Beacon Award Winner Musee’s People-First Bath Products Business

For Leisha Pickering, CEO and founder of Musee Bath, winner of the 2022 Philanthropy Beacon Award, creativity is as necessary for number crunching as it is for developing bath products. “People often think of creativity as being solely artistic,” she says. “I think, whatever your strengths are, you can use them in creative ways.”

It isn’t just this mindset that makes Pickering, a self-professed risk taker with a healthy dose of naïveté, unique in the bath products space. After all, bath bombs are hardly novel inventions. Nearly 12-year-old Musee’s uniqueness lies in its genesis and purpose providing work to vulnerable populations.

Originally from Memphis, Pickering, a former pastry chef and event planner, never thought of bath bombs as a money-making venture before moving to Mississippi, where she raised five children she shares with former congressman Chip Pickering. But the economic disparities in her new home begged the question: How could anyone ignore the problem?

“The area I moved in, which is Madison County, it’s one of the wealthiest counties in the state. You have people with great wealth, and then you have people with great need,” she says. “Madison County bumps up to the Delta region, and the Delta is one of the poorest regions in all of our country.”

Musee Bath, which has roughly 50 people on its team in Canton, Miss., hires women coming out of prison, people with disabilities and those who grew up in chronic poverty.

She may not be able to change the world, but Pickering concluded she could make a change in the area around her and began offering jobs on her farm to Delta residents. Realizing the gig work wasn’t sustainable, she strove to figure out doable long-term opportunities she could offer.

At the time, the popularity of bath bombs was growing. If she leveraged her pastry and design talent to learn how to make them locally with natural ingredients, Pickering determined she could teach others to do the same and enlisted her friend Adam Pierce, now VP of Musee, to assist her.  “I wasn’t really thinking about creating a company,” she says. “I was just thinking of a creative way to help people.”

“Whatever your strengths are, you can use them in creative ways.”

She began producing the bath bombs or bath balms in Musee’s parlance in her kitchen and selling them at farmers markets. “About four years ago, we bought a 50,000-square-foot facility, and it’s right here in the heart of our community,” says Pickering. “Everything is made and touched by the people we employ. All our packaging, all our designs, everything, all of that is done here too. We create everything in-house.”

Musee’s team of roughly 50 people is partially recruited from three oft-neglected communities in the Delta region: women coming out of prison, people with disabilities and those who grew up in chronic poverty—and they aren’t only responsible for entry-level labor. They’re in the company’s leadership and oversee its office, among a range of duties. They’re not simply employed, but mentored and supported in pursuit of their individual goals.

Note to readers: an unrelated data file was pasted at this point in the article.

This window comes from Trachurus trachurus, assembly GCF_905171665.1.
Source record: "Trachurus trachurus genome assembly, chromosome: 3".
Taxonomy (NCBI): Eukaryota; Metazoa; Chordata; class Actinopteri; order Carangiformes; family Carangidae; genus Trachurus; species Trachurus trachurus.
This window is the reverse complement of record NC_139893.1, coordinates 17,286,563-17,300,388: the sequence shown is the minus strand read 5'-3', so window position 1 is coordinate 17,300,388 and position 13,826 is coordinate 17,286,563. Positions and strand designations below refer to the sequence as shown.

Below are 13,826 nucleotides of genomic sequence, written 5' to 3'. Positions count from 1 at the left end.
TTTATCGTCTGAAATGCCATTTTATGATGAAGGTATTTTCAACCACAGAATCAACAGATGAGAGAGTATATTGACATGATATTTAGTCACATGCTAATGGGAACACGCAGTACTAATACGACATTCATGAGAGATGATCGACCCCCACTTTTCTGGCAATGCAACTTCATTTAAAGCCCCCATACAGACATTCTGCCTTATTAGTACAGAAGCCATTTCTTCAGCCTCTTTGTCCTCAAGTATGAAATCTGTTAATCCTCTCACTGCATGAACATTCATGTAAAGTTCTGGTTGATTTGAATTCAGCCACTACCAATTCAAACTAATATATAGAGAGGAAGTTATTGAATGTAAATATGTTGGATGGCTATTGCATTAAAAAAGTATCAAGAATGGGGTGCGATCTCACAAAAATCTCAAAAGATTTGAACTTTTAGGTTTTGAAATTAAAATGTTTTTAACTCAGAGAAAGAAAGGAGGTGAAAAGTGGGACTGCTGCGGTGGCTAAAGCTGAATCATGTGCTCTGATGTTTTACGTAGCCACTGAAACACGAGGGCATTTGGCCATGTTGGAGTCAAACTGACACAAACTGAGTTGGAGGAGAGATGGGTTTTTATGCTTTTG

Musee Bath founder and CEO Leisha Pickering

Pickering says, “What we choose to do is look at the beauty in people’s lives. We choose to look at the potential of who they are. A fundamental belief we have is if you surround a person and create a community around them, they can flourish.”

She adds, “We invest our lives in the people that work with us. Everybody here is of great value. I had a small idea, but it’s taken the heart and hands and the gifts of all these people to help it flourish. Everybody here is essential in getting product out the door.”

“What we choose to do is look at the beauty in people’s lives. We choose to look at the potential of who they are.”

Today, due to the work of its team, Musee’s merchandise has expanded to shower steamers, bath salts, candles and bar soaps, and its distribution reach has expanded to Anthropologie, Macy’s, Maisonette and numerous boutiques. It’s in about 5,000 stores. For the recent holiday season, it was selected by Oprah Winfrey for her favorite things list for the second consecutive year.

The brand’s name, which is pronounced mu-see, is particularly meaningful to Pickering. She explains, “When my youngest son was a baby, I would always say to him, ‘You’re my musee.’ The word ‘muse’ is used as the artist’s inspiration. For me, ‘musee’ represented more than inspiration. It was the sort of things that brought you joy.”

Musee Bath’s products are stocked in 5,000 stores. It’s sold at Anthropologie, Macy’s, Maisonette and numerous boutiques.

She continues, “When we were first making bath bombs, I started naming them after songs to keep them organized. Once we seriously started thinking about making this a company, and we were trying to brand it, I started researching muses. Muses were water maidens, and they spent all their lives singing songs. So, it kind of pulled it all together.”

Musee has taken its mission far beyond Madison County by partnering with Schools for Haiti, an initiative that dispenses teacher salaries, books and student meals to eight schools in the Caribbean country. It’s out to prove that a business can have an impact internationally as well as right where it’s planted. Pickering doesn’t want to give the impression, however, that Musee’s model has always been an easy ride.

“Musee operates a bit like a family. We share birthdays together. We have baby showers. We share life together. Some people come, and they flourish,” she says. “The other part of it is some people disappoint you. In life, people are going to let you down sometimes. So, that’s probably been one of the greatest joys and one of the greatest sorrows, but seeing the successes have far outweighed the disappointments.”